For me, the writing process includes the “read” and “revise” parts, so when I say we had a writing session, it can include those other activities. Today’s reading exercise provided a much needed confidence boost. While I try to plow forward and not let myself become sidelined by wordsmithing rather than finishing the story, sometimes I get distracted or stumped, and lose confidence in the tale I’m spinning. When I go back to the beginning and read what I’ve written, I can find myself pleasantly surprised, or at least reminded that yes, there’s a good story developing!
Of course, within the first twelve pages I captured at least fifteen notes: plot holes, missing details, or areas where I need to expand when I get to that revise state. For instance, I never explain or describe what the main character is wearing in the first chapter, nor do I capture the time of year. (Oops.) Is an armed alarm shown by a green light or a red? But, the reading step is most often energizing for me. I get excited about the story all over again, even when noting things that need to improve.
Sometimes, those notes turn into exciting side-topics to research, too. Today, I realized that I have a safe house with no discernible floor plan, and what I’ve described doesn’t make sense. While the actual floor plan won’t be in the book, as the writer, I need to be able visualize this space, well and clearly. Some rainy day I’ll be working with Mr. Google, finding just the right former gate/carriage house-turned-guest cottage for this story, and I’ll save the floor plans to my Pinterest site. (If you happen to live in one of these, let me know.)
I’m back to writing now. The good news is, I’ve fallen in love with this story all over again, and I can’t wait to write what happens next. Hopefully, someday, y’all will get to pick up your own copy of this story in a local bookstore to read!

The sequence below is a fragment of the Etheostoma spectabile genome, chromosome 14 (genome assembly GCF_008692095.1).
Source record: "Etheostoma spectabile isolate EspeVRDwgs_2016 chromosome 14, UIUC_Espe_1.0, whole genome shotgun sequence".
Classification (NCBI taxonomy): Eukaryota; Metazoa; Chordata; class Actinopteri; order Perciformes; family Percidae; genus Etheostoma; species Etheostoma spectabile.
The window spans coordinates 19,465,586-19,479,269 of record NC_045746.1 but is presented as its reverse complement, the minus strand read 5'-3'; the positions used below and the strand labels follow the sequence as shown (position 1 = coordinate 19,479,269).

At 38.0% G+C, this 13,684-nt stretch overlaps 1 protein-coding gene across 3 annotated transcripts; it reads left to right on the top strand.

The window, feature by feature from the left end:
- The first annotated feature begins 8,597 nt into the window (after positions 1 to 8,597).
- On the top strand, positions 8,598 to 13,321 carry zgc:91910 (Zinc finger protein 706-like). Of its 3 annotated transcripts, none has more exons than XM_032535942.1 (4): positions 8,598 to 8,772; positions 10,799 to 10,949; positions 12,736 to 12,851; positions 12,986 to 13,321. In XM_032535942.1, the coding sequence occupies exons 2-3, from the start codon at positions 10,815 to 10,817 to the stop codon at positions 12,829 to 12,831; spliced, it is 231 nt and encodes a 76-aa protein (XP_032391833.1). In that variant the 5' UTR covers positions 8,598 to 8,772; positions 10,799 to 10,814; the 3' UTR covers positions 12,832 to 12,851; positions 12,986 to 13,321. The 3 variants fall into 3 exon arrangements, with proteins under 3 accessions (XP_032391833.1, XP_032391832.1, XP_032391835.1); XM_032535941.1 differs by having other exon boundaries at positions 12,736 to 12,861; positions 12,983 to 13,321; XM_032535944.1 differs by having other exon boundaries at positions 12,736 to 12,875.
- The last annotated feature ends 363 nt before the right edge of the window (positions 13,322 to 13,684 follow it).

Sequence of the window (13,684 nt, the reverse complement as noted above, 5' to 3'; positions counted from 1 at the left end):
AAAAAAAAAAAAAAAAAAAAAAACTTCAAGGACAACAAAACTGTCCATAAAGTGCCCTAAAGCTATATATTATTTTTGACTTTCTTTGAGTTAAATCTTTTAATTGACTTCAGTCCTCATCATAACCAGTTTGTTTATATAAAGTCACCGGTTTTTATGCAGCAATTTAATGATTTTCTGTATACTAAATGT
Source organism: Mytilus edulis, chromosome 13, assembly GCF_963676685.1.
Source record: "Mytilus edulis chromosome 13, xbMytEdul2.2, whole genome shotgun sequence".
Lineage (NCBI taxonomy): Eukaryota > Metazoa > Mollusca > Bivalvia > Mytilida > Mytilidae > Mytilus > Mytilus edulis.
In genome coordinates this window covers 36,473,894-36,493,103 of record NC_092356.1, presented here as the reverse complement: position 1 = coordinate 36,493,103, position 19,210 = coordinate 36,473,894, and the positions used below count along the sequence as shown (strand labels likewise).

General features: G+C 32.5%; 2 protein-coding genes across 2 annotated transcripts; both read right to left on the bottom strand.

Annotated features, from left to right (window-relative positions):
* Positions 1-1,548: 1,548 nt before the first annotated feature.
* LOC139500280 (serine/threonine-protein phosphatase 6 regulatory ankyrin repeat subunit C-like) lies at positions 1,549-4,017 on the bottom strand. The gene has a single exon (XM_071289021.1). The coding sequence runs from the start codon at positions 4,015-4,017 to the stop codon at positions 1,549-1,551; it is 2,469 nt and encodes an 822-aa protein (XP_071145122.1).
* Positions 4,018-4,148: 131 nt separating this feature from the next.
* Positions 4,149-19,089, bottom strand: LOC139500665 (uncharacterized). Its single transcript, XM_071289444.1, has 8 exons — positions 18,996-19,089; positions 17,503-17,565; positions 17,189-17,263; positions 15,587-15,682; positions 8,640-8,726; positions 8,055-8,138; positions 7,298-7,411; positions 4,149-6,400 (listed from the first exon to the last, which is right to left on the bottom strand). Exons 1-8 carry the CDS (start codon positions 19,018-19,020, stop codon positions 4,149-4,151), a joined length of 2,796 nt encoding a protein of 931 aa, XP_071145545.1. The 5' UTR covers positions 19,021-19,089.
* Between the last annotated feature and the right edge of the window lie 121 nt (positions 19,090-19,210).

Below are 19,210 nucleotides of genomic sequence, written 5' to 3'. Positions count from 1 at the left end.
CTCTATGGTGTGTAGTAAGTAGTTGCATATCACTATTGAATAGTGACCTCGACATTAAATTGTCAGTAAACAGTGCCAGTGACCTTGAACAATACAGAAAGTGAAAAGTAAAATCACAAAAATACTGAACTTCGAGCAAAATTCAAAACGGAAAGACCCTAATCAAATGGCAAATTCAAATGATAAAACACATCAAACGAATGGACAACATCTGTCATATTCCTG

In January, several of us discussed the concept of the bullet journaling, and giving it a try. I think I’m finally ready to begin the actual journal part. But I thought I’d share what I’ve done so far – you know, so it looks like I’ve made progress. Because I have. Sort of. I think.
The first step was to recognize that I’d lost all semblance of organization. Prior to the birth of my daughter, I was THAT person. The one that sent a card for every birthday and anniversary. The one who never forgot to RSVP. The one who had her calendar memorized, who threw showers and parties for all occasions. The one who shopped year round, and had holiday gifts handled by October (if not earlier). But then, I had a baby, just after building a house and losing my job. Life became. . .chaotic. After a few years of on-going life changes, my daughter got older, began school, and suddenly I was trying to organize me, as well as our whole family. It took me a few years to realize that I couldn’t do what I used to do, because my life was different (yes, it took years to realize why I couldn’t get it together, but I was perpetually tired – my kid STILL doesn’t sleep well, and she’s a teenager now).